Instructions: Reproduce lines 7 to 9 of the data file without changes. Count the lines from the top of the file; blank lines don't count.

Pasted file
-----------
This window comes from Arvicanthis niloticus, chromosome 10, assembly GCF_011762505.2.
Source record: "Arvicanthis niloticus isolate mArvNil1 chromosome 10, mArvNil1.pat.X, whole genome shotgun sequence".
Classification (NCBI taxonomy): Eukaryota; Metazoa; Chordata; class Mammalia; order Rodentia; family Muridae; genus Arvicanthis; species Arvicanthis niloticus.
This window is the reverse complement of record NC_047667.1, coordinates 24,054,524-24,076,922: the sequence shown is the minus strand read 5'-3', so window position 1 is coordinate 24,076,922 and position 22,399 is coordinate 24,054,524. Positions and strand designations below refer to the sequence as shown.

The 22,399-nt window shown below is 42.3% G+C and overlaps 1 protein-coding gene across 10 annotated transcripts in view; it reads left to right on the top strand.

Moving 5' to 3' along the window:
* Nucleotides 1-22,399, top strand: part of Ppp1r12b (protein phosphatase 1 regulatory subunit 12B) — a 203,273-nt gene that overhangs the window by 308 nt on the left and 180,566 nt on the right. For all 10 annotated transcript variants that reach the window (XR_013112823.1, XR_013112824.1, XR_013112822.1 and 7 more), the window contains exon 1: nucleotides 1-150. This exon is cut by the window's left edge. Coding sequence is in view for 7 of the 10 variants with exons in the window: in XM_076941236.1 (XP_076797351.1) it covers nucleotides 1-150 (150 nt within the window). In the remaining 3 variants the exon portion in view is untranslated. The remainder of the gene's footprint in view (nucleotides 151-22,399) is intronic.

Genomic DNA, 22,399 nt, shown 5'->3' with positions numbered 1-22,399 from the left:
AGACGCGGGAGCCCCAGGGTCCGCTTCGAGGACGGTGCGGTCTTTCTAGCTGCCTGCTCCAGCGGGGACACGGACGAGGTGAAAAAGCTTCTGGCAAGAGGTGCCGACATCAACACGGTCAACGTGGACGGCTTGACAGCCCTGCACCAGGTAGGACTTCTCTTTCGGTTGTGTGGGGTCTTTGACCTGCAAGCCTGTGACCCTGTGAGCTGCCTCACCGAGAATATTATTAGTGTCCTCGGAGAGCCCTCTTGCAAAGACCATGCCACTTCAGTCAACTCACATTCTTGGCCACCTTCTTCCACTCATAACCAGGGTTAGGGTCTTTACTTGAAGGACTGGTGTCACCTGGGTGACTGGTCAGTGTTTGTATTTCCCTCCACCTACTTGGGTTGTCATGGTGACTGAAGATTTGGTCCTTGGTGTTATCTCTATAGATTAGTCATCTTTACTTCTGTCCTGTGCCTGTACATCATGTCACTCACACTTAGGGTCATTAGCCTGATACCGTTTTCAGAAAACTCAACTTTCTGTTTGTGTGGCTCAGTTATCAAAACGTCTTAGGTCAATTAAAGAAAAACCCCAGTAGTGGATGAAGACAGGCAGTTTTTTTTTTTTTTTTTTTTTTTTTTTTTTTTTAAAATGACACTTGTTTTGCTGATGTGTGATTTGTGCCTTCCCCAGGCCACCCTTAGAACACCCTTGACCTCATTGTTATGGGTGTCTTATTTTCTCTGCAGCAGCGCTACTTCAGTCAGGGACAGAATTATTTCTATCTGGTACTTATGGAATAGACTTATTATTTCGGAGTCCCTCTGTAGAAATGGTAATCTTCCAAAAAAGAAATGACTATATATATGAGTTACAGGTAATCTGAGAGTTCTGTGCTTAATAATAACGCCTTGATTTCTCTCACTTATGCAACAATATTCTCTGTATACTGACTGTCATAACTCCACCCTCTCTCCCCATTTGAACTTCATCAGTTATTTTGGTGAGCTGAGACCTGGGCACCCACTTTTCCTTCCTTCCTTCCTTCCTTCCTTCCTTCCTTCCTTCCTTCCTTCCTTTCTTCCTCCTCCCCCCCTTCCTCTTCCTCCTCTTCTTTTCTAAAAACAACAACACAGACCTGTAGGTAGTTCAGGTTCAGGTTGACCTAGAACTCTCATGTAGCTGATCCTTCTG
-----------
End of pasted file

* Nucleotides 1-22,399, top strand: part of Ppp1r12b (protein phosphatase 1 regulatory subunit 12B) — a 203,273-nt gene that overhangs the window by 308 nt on the left and 180,566 nt on the right. For all 10 annotated transcript variants that reach the window (XR_013112823.1, XR_013112824.1, XR_013112822.1 and 7 more), the window contains exon 1: nucleotides 1-150. This exon is cut by the window's left edge. Coding sequence is in view for 7 of the 10 variants with exons in the window: in XM_076941236.1 (XP_076797351.1) it covers nucleotides 1-150 (150 nt within the window). In the remaining 3 variants the exon portion in view is untranslated. The remainder of the gene's footprint in view (nucleotides 151-22,399) is intronic.

Genomic DNA, 22,399 nt, shown 5'->3' with positions numbered 1-22,399 from the left:
AGACGCGGGAGCCCCAGGGTCCGCTTCGAGGACGGTGCGGTCTTTCTAGCTGCCTGCTCCAGCGGGGACACGGACGAGGTGAAAAAGCTTCTGGCAAGAGGTGCCGACATCAACACGGTCAACGTGGACGGCTTGACAGCCCTGCACCAGGTAGGACTTCTCTTTCGGTTGTGTGGGGTCTTTGACCTGCAAGCCTGTGACCCTGTGAGCTGCCTCACCGAGAATATTATTAGTGTCCTCGGAGAGCCCTCTTGCAAAGACCATGCCACTTCAGTCAACTCACATTCTTGGCCACCTTCTTCCACTCATAACCAGGGTTAGGGTCTTTACTTGAAGGACTGGTGTCACCTGGGTGACTGGTCAGTGTTTGTATTTCCCTCCACCTACTTGGGTTGTCATGGTGACTGAAGATTTGGTCCTTGGTGTTATCTCTATAGATTAGTCATCTTTACTTCTGTCCTGTGCCTGTACATCATGTCACTCACACTTAGGGTCATTAGCCTGATACCGTTTTCAGAAAACTCAACTTTCTGTTTGTGTGGCTCAGTTATCAAAACGTCTTAGGTCAATTAAAGAAAAACCCCAGTAGTGGATGAAGACAGGCAGTTTTTTTTTTTTTTTTTTTTTTTTTTTTTTTTTAAAATGACACTTGTTTTGCTGATGTGTGATTTGTGCCTTCCCCAGGCCACCCTTAGAACACCCTTGACCTCATTGTTATGGGTGTCTTATTTTCTCTGCAGCAGCGCTACTTCAGTCAGGGACAGAATTATTTCTATCTGGTACTTATGGAATAGACTTATTATTTCGGAGTCCCTCTGTAGAAATGGTAATCTTCCAAAAAAGAAATGACTATATATATGAGTTACAGGTAATCTGAGAGTTCTGTGCTTAATAATAACGCCTTGATTTCTCTCACTTATGCAACAATATTCTCTGTATACTGACTGTCATAACTCCACCCTCTCTCCCCATTTGAACTTCATCAGTTATTTTGGTGAGCTGAGACCTGGGCACCCACTTTTCCTTCCTTCCTTCCTTCCTTCCTTCCTTCCTTCCTTCCTTCCTTCCTTTCTTCCTCCTCCCCCCCTTCCTCTTCCTCCTCTTCTTTTCTAAAAACAACAACACAGACCTGTAGGTAGTTCAGGTTCAGGTTGACCTAGAACTCTCATGTAGCTGATCCTTCTG